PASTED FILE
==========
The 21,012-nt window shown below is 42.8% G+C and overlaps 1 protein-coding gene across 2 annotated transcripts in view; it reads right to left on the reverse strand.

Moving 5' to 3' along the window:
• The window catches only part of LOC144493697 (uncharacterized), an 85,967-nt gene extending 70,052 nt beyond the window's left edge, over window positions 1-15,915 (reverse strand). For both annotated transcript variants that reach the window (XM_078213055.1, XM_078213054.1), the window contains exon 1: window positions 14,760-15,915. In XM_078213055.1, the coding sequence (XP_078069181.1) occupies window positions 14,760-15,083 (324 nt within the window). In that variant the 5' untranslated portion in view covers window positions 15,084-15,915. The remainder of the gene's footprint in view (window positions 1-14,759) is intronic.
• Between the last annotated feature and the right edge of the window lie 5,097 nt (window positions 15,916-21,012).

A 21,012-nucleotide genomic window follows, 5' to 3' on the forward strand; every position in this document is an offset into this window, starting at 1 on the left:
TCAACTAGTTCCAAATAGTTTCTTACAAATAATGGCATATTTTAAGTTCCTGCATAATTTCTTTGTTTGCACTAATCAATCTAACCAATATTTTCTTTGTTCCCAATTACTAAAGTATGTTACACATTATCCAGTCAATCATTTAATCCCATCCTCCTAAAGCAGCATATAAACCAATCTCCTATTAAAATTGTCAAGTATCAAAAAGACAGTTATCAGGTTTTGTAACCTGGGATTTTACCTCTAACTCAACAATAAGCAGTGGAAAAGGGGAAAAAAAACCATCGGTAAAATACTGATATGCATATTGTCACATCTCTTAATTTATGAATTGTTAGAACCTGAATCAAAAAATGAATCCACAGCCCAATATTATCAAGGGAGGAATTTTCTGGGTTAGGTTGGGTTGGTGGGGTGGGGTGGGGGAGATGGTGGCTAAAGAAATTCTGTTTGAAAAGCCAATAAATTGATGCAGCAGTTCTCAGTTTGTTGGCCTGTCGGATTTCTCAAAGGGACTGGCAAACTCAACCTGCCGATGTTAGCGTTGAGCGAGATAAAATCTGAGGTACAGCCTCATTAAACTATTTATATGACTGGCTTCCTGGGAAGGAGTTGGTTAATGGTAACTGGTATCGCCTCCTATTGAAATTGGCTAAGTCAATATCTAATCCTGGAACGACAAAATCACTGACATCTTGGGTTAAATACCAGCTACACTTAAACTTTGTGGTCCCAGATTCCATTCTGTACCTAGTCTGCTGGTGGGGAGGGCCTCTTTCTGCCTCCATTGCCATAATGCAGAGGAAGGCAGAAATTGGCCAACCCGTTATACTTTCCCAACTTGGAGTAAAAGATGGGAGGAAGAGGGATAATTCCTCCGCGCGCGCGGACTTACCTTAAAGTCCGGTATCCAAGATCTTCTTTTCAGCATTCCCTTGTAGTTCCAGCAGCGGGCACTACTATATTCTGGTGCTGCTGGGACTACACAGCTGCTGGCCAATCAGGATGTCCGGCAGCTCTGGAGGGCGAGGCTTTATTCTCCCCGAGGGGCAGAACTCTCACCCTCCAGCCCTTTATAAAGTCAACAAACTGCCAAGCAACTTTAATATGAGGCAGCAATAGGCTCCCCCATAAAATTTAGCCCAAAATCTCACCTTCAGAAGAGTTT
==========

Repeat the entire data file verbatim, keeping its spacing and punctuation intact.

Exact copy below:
The 21,012-nt window shown below is 42.8% G+C and overlaps 1 protein-coding gene across 2 annotated transcripts in view; it reads right to left on the reverse strand.

Moving 5' to 3' along the window:
• The window catches only part of LOC144493697 (uncharacterized), an 85,967-nt gene extending 70,052 nt beyond the window's left edge, over window positions 1-15,915 (reverse strand). For both annotated transcript variants that reach the window (XM_078213055.1, XM_078213054.1), the window contains exon 1: window positions 14,760-15,915. In XM_078213055.1, the coding sequence (XP_078069181.1) occupies window positions 14,760-15,083 (324 nt within the window). In that variant the 5' untranslated portion in view covers window positions 15,084-15,915. The remainder of the gene's footprint in view (window positions 1-14,759) is intronic.
• Between the last annotated feature and the right edge of the window lie 5,097 nt (window positions 15,916-21,012).

A 21,012-nucleotide genomic window follows, 5' to 3' on the forward strand; every position in this document is an offset into this window, starting at 1 on the left:
TCAACTAGTTCCAAATAGTTTCTTACAAATAATGGCATATTTTAAGTTCCTGCATAATTTCTTTGTTTGCACTAATCAATCTAACCAATATTTTCTTTGTTCCCAATTACTAAAGTATGTTACACATTATCCAGTCAATCATTTAATCCCATCCTCCTAAAGCAGCATATAAACCAATCTCCTATTAAAATTGTCAAGTATCAAAAAGACAGTTATCAGGTTTTGTAACCTGGGATTTTACCTCTAACTCAACAATAAGCAGTGGAAAAGGGGAAAAAAAACCATCGGTAAAATACTGATATGCATATTGTCACATCTCTTAATTTATGAATTGTTAGAACCTGAATCAAAAAATGAATCCACAGCCCAATATTATCAAGGGAGGAATTTTCTGGGTTAGGTTGGGTTGGTGGGGTGGGGTGGGGGAGATGGTGGCTAAAGAAATTCTGTTTGAAAAGCCAATAAATTGATGCAGCAGTTCTCAGTTTGTTGGCCTGTCGGATTTCTCAAAGGGACTGGCAAACTCAACCTGCCGATGTTAGCGTTGAGCGAGATAAAATCTGAGGTACAGCCTCATTAAACTATTTATATGACTGGCTTCCTGGGAAGGAGTTGGTTAATGGTAACTGGTATCGCCTCCTATTGAAATTGGCTAAGTCAATATCTAATCCTGGAACGACAAAATCACTGACATCTTGGGTTAAATACCAGCTACACTTAAACTTTGTGGTCCCAGATTCCATTCTGTACCTAGTCTGCTGGTGGGGAGGGCCTCTTTCTGCCTCCATTGCCATAATGCAGAGGAAGGCAGAAATTGGCCAACCCGTTATACTTTCCCAACTTGGAGTAAAAGATGGGAGGAAGAGGGATAATTCCTCCGCGCGCGCGGACTTACCTTAAAGTCCGGTATCCAAGATCTTCTTTTCAGCATTCCCTTGTAGTTCCAGCAGCGGGCACTACTATATTCTGGTGCTGCTGGGACTACACAGCTGCTGGCCAATCAGGATGTCCGGCAGCTCTGGAGGGCGAGGCTTTATTCTCCCCGAGGGGCAGAACTCTCACCCTCCAGCCCTTTATAAAGTCAACAAACTGCCAAGCAACTTTAATATGAGGCAGCAATAGGCTCCCCCATAAAATTTAGCCCAAAATCTCACCTTCAGAAGAGTTT